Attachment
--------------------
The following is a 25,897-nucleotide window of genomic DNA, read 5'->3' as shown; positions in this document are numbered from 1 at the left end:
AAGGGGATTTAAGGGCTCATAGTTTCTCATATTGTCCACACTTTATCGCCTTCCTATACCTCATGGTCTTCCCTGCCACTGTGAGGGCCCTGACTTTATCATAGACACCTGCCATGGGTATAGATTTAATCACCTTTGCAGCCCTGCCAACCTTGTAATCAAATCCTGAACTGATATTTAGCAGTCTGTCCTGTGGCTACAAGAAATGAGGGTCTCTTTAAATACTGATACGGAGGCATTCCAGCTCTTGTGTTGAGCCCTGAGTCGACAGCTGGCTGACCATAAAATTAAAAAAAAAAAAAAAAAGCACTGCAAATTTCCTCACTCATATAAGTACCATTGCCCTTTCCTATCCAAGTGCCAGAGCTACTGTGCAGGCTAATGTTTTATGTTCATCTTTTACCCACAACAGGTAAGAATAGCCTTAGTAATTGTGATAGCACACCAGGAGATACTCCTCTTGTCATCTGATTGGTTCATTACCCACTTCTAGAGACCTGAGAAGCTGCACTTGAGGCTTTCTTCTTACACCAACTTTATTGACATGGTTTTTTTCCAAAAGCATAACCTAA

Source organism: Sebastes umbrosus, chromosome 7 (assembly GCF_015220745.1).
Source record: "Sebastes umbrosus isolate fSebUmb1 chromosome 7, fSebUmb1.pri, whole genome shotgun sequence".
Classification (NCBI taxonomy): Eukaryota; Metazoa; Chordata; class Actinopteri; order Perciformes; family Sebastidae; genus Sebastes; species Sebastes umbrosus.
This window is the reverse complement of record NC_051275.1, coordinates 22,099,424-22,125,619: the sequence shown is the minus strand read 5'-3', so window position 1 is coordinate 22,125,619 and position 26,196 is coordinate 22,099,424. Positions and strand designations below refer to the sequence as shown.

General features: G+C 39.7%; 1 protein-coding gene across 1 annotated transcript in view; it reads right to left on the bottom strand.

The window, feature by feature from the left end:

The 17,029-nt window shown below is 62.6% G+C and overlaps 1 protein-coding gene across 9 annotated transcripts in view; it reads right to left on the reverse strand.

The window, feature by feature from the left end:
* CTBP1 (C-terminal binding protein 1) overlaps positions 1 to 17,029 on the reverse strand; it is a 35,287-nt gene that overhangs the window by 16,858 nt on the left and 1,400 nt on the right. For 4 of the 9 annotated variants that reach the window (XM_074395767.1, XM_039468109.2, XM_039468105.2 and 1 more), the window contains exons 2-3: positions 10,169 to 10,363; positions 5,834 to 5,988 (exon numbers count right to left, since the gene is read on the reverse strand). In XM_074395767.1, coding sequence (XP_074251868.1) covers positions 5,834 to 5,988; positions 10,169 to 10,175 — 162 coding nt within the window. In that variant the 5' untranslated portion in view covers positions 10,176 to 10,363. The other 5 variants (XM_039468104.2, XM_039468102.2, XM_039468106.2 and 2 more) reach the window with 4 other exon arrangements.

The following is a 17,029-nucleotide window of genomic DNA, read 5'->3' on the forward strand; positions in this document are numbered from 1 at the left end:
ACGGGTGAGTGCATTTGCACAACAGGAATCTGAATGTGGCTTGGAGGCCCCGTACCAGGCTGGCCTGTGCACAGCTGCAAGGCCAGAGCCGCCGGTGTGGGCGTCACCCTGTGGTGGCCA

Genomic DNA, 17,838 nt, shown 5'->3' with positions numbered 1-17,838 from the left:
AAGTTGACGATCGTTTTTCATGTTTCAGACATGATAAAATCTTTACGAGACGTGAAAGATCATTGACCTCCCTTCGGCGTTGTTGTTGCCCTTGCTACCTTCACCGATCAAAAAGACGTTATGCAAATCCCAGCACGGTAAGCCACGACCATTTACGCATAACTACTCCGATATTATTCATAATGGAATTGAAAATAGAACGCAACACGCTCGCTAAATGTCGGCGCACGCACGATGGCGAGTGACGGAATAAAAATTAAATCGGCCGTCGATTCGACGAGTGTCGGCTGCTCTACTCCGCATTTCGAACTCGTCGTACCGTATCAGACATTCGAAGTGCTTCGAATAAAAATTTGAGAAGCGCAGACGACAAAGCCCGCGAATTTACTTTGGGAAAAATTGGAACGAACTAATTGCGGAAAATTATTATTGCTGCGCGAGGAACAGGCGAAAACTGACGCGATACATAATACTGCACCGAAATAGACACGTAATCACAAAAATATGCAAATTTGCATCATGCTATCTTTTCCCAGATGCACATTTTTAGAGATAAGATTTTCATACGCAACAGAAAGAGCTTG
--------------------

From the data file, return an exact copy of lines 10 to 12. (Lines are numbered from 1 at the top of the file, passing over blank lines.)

The window, feature by feature from the left end:
* CTBP1 (C-terminal binding protein 1) overlaps positions 1 to 17,029 on the reverse strand; it is a 35,287-nt gene that overhangs the window by 16,858 nt on the left and 1,400 nt on the right. For 4 of the 9 annotated variants that reach the window (XM_074395767.1, XM_039468109.2, XM_039468105.2 and 1 more), the window contains exons 2-3: positions 10,169 to 10,363; positions 5,834 to 5,988 (exon numbers count right to left, since the gene is read on the reverse strand). In XM_074395767.1, coding sequence (XP_074251868.1) covers positions 5,834 to 5,988; positions 10,169 to 10,175 — 162 coding nt within the window. In that variant the 5' untranslated portion in view covers positions 10,176 to 10,363. The other 5 variants (XM_039468104.2, XM_039468102.2, XM_039468106.2 and 2 more) reach the window with 4 other exon arrangements.

The following is a 17,029-nucleotide window of genomic DNA, read 5'->3' on the forward strand; positions in this document are numbered from 1 at the left end: